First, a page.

The last chapter of the Torah ends with a cliffhanger—the aquisition of Israel is still in question. Our redeemer Moshe dies on the border and the Israelites look to his successor Yehoshua (Joshua) to engage in the conquest of the Land. One must delve into the Torah’s sequel, known as Nevi’im, or the prophetic writings, to get the full picture of our journey. From Yeshoshua’s invasion (1272 BCE) until the Babylonian exile (422 BCE), Jewish history appears like a grand sine wave, with the apex of peace, d’veykus (connection with God) and invincibility leading to a nadir of self-indulgence, decadence and defeat and then back again. We possess the Land, but much like our turbulent wanderings in the desert, we vacillate between dutiful service to indifference and dissension, repeatedly testing God’s patience until destruction ensues. Settling this holy space is conditional. Each time around this hopefully finite cycle, the Children of Israel gain insight into what it might take to stay on top, but then sadly, the process begins yet again.
With the devastating invasion of the Romans and destruction of the Second Temple (63 BCE), it appears the jig is up. The Torah’s prophecies of the Jew’s utter despair, remaining few in number and serving a protracted sentence wandering the nations, is tragically fulfilled. It seems all is lost; our mission has failed and we are now orphans of history without a homeland or hope. However, we receive certain guarantees in this ultimate exile in which we are still entrenched. We are assured God will be with us, the Torah will always be accessible and at some distant time we will come home. The ember of hope sustains us as we leave our nest to spread our message to all the nations. Finally, after two thousand years of remarkable influence in every corner of the globe, we return to our homeland with great signs and wonders.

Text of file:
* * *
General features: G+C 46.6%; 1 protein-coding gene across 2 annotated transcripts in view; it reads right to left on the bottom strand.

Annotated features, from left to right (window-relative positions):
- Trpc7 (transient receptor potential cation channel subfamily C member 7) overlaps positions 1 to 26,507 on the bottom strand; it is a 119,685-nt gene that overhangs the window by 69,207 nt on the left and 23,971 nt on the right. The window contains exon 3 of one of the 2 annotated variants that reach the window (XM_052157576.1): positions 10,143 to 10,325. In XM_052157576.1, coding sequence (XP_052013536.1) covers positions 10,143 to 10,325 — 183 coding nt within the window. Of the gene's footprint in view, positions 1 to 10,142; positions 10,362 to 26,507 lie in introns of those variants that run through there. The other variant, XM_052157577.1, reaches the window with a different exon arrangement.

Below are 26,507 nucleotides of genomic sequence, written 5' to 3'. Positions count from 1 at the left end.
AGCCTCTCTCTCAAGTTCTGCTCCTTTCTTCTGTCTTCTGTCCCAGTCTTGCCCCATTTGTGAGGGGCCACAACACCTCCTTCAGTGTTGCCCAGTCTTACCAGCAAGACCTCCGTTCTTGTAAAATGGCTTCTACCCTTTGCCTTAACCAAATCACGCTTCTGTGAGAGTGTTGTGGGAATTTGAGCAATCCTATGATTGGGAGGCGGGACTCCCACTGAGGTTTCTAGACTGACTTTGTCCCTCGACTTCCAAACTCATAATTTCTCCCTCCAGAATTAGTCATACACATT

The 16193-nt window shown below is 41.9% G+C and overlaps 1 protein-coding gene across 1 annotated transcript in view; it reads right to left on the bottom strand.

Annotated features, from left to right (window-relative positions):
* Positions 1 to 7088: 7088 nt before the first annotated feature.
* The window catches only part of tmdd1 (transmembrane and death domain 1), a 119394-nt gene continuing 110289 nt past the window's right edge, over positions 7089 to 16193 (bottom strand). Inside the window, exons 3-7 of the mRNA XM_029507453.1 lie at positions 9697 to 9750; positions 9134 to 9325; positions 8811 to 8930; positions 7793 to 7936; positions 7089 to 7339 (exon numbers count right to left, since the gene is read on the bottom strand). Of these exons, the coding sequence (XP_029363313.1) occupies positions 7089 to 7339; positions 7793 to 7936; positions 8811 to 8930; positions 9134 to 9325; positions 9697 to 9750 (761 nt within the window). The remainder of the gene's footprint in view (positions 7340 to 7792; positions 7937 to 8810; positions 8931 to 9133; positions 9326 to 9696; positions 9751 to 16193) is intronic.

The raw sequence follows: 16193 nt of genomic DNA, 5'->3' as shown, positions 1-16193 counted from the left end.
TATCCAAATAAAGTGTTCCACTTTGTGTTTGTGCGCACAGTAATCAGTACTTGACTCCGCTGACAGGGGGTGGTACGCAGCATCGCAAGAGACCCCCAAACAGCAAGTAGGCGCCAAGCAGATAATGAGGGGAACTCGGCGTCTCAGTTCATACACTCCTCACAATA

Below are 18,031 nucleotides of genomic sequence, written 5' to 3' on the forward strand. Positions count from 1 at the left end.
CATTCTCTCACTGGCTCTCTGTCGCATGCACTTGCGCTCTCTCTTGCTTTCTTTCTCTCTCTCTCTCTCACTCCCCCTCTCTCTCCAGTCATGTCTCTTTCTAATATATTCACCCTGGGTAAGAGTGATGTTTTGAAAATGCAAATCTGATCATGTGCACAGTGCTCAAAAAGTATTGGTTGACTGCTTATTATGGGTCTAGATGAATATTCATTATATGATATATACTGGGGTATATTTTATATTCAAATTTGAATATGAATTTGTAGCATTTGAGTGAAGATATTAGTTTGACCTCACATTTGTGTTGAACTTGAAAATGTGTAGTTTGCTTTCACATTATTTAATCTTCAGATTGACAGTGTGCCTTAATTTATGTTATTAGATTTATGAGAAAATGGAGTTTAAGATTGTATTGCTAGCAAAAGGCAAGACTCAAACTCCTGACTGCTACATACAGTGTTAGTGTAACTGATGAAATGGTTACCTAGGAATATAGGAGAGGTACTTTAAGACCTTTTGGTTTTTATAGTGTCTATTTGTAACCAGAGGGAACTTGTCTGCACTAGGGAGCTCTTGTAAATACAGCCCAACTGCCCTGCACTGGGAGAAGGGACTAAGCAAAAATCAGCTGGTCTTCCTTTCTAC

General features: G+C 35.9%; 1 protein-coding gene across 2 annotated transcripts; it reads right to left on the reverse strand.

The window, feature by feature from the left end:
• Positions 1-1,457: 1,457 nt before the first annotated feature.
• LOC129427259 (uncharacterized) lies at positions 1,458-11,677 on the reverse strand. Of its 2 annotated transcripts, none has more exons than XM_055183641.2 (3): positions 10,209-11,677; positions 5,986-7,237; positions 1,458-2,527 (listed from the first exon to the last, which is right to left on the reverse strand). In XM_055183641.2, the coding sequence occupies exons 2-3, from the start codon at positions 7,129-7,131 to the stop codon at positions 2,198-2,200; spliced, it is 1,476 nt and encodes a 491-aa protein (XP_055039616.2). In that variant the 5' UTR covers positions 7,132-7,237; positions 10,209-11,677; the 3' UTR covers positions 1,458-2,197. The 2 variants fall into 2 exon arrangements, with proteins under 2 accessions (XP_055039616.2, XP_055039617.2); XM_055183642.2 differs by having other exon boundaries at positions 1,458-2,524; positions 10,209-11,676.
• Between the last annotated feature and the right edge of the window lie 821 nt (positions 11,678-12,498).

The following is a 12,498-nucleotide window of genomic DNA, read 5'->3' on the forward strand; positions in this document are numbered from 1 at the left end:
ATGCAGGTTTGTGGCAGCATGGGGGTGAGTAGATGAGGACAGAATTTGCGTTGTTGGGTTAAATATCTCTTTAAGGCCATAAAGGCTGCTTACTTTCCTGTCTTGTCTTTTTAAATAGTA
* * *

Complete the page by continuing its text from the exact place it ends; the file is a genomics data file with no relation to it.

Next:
Even in the Diaspora, Jews remain focused on Israel. Every meal, every prayer service—we dwell on the Land. The quest of aliyah (emigration to Israel) is the persistent theme of each of our festive occasions. The Shabbat liturgy repeatedly mentions the importance of remembering our origin story, namely, the formation of our nation in Egypt and subsequent journey toward Israel. We’re still in transit! One might ask why we are anchored to this resource-restricted real estate in the hostile Middle-East. Why are the nations surrounding Israel taking up arms in every generation? What do they want from us? What do we want for ourselves?
When searching for Israel on a globe, it becomes immediately apparent that it is truly miniscule and vulnerable. As there isn’t sufficient space on the world map to indicate the name of the country, “Israel” floats in the Mediterranean with an arrow pointing to a small, shapeless chip of paint. This geographic perspective also clarifies the logic behind God’s choice of a homeland for God’s treasured nation. If the goal of the Jewish People is to merely survive intact, we could have been stashed away in the Amazon. But if our mission is to influence the world with the veracity of ethical monotheism, it makes sense to locate our capital at the crossroads of civilization. Indeed, Israel is directly in the trade route of both North to South and East to West movement between Eurasia and Africa. Israel’s centrality is not only geopolitical, it is geological: before the Suez Canal was dug, a raindrop falling in the Israeli hills would eventually flow to either the Pacific or the Atlantic Ocean.